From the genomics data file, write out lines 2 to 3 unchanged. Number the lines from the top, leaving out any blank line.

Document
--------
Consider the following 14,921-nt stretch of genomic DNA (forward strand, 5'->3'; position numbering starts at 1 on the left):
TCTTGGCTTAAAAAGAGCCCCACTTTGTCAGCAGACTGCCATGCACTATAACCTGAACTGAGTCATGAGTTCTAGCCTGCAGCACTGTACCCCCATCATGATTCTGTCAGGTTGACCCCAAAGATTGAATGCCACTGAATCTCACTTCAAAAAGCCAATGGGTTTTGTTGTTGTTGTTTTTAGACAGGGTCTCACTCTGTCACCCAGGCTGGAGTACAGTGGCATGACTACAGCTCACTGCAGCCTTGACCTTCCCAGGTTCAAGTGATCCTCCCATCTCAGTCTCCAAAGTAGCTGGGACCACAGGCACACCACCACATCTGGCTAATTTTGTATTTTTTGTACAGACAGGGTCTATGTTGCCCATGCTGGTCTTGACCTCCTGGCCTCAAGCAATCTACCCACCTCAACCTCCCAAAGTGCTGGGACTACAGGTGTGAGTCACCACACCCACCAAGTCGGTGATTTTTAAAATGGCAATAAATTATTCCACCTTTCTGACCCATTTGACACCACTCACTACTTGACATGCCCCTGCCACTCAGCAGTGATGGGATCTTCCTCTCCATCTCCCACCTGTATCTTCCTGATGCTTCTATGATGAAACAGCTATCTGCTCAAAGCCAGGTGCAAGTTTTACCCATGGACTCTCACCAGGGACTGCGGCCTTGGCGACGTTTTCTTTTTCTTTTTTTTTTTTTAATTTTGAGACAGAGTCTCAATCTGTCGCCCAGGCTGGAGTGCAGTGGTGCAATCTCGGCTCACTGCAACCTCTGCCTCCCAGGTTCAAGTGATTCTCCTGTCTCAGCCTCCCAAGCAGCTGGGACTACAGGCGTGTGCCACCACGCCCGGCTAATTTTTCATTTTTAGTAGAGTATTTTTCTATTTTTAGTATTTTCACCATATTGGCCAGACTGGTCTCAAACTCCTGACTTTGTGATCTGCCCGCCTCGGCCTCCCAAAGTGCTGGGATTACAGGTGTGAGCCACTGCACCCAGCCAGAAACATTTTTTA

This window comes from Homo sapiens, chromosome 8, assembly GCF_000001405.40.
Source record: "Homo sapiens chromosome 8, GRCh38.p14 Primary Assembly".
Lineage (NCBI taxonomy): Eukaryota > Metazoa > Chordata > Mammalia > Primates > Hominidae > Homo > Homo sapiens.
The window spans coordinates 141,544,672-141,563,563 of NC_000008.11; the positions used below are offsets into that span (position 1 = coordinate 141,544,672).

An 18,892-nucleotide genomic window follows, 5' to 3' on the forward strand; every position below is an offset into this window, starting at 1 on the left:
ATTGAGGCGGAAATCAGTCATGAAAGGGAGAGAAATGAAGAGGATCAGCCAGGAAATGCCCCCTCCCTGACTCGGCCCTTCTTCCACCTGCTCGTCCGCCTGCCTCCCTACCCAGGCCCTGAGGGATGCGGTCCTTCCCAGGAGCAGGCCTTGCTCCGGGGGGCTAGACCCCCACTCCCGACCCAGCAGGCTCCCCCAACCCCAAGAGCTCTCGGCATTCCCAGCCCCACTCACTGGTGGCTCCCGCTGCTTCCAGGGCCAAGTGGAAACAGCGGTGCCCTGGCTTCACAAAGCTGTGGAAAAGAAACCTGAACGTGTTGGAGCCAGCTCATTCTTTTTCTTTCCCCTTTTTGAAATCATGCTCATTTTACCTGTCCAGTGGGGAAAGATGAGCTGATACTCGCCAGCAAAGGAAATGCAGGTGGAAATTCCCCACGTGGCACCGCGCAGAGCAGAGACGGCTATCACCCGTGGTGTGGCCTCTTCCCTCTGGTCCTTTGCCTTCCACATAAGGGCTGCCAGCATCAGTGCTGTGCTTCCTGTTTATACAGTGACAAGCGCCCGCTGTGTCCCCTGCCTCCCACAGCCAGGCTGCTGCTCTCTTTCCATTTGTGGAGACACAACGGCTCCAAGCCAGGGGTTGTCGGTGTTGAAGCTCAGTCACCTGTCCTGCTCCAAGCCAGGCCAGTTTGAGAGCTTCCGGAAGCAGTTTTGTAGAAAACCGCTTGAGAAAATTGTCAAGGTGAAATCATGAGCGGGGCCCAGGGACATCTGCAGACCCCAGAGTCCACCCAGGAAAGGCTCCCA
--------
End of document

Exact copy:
TCTTGGCTTAAAAAGAGCCCCACTTTGTCAGCAGACTGCCATGCACTATAACCTGAACTGAGTCATGAGTTCTAGCCTGCAGCACTGTACCCCCATCATGATTCTGTCAGGTTGACCCCAAAGATTGAATGCCACTGAATCTCACTTCAAAAAGCCAATGGGTTTTGTTGTTGTTGTTTTTAGACAGGGTCTCACTCTGTCACCCAGGCTGGAGTACAGTGGCATGACTACAGCTCACTGCAGCCTTGACCTTCCCAGGTTCAAGTGATCCTCCCATCTCAGTCTCCAAAGTAGCTGGGACCACAGGCACACCACCACATCTGGCTAATTTTGTATTTTTTGTACAGACAGGGTCTATGTTGCCCATGCTGGTCTTGACCTCCTGGCCTCAAGCAATCTACCCACCTCAACCTCCCAAAGTGCTGGGACTACAGGTGTGAGTCACCACACCCACCAAGTCGGTGATTTTTAAAATGGCAATAAATTATTCCACCTTTCTGACCCATTTGACACCACTCACTACTTGACATGCCCCTGCCACTCAGCAGTGATGGGATCTTCCTCTCCATCTCCCACCTGTATCTTCCTGATGCTTCTATGATGAAACAGCTATCTGCTCAAAGCCAGGTGCAAGTTTTACCCATGGACTCTCACCAGGGACTGCGGCCTTGGCGACGTTTTCTTTTTCTTTTTTTTTTTTTAATTTTGAGACAGAGTCTCAATCTGTCGCCCAGGCTGGAGTGCAGTGGTGCAATCTCGGCTCACTGCAACCTCTGCCTCCCAGGTTCAAGTGATTCTCCTGTCTCAGCCTCCCAAGCAGCTGGGACTACAGGCGTGTGCCACCACGCCCGGCTAATTTTTCATTTTTAGTAGAGTATTTTTCTATTTTTAGTATTTTCACCATATTGGCCAGACTGGTCTCAAACTCCTGACTTTGTGATCTGCCCGCCTCGGCCTCCCAAAGTGCTGGGATTACAGGTGTGAGCCACTGCACCCAGCCAGAAACATTTTTTA

This window comes from Homo sapiens, chromosome 8, assembly GCF_000001405.40.